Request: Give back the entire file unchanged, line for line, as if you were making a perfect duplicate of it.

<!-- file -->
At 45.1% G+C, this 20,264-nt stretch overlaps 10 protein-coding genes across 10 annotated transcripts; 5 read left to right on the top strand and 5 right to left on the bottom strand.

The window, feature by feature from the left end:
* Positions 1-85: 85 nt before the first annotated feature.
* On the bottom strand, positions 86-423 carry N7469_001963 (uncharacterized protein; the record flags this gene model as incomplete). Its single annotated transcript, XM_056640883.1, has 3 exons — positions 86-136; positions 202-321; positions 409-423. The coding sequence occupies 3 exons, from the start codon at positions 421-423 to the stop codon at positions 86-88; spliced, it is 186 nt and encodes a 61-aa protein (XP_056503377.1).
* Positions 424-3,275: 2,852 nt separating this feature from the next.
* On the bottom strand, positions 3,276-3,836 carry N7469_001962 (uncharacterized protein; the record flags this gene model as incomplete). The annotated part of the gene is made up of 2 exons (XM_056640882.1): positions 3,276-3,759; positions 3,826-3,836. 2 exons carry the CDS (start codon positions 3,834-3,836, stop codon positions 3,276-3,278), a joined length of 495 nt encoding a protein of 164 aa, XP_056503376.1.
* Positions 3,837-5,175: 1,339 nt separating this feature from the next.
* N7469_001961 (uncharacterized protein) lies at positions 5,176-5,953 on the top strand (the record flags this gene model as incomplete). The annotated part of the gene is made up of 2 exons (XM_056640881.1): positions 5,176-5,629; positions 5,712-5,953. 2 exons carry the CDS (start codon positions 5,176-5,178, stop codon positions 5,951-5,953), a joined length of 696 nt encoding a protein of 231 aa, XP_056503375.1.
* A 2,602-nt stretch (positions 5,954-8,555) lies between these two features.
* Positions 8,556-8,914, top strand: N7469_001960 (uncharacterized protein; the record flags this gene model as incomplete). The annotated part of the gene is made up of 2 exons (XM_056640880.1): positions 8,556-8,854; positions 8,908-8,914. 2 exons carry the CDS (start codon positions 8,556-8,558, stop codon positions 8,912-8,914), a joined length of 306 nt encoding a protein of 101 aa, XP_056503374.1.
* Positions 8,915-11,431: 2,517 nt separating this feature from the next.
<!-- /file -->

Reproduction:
At 45.1% G+C, this 20,264-nt stretch overlaps 10 protein-coding genes across 10 annotated transcripts; 5 read left to right on the top strand and 5 right to left on the bottom strand.

The window, feature by feature from the left end:
* Positions 1-85: 85 nt before the first annotated feature.
* On the bottom strand, positions 86-423 carry N7469_001963 (uncharacterized protein; the record flags this gene model as incomplete). Its single annotated transcript, XM_056640883.1, has 3 exons — positions 86-136; positions 202-321; positions 409-423. The coding sequence occupies 3 exons, from the start codon at positions 421-423 to the stop codon at positions 86-88; spliced, it is 186 nt and encodes a 61-aa protein (XP_056503377.1).
* Positions 424-3,275: 2,852 nt separating this feature from the next.
* On the bottom strand, positions 3,276-3,836 carry N7469_001962 (uncharacterized protein; the record flags this gene model as incomplete). The annotated part of the gene is made up of 2 exons (XM_056640882.1): positions 3,276-3,759; positions 3,826-3,836. 2 exons carry the CDS (start codon positions 3,834-3,836, stop codon positions 3,276-3,278), a joined length of 495 nt encoding a protein of 164 aa, XP_056503376.1.
* Positions 3,837-5,175: 1,339 nt separating this feature from the next.
* N7469_001961 (uncharacterized protein) lies at positions 5,176-5,953 on the top strand (the record flags this gene model as incomplete). The annotated part of the gene is made up of 2 exons (XM_056640881.1): positions 5,176-5,629; positions 5,712-5,953. 2 exons carry the CDS (start codon positions 5,176-5,178, stop codon positions 5,951-5,953), a joined length of 696 nt encoding a protein of 231 aa, XP_056503375.1.
* A 2,602-nt stretch (positions 5,954-8,555) lies between these two features.
* Positions 8,556-8,914, top strand: N7469_001960 (uncharacterized protein; the record flags this gene model as incomplete). The annotated part of the gene is made up of 2 exons (XM_056640880.1): positions 8,556-8,854; positions 8,908-8,914. 2 exons carry the CDS (start codon positions 8,556-8,558, stop codon positions 8,912-8,914), a joined length of 306 nt encoding a protein of 101 aa, XP_056503374.1.
* Positions 8,915-11,431: 2,517 nt separating this feature from the next.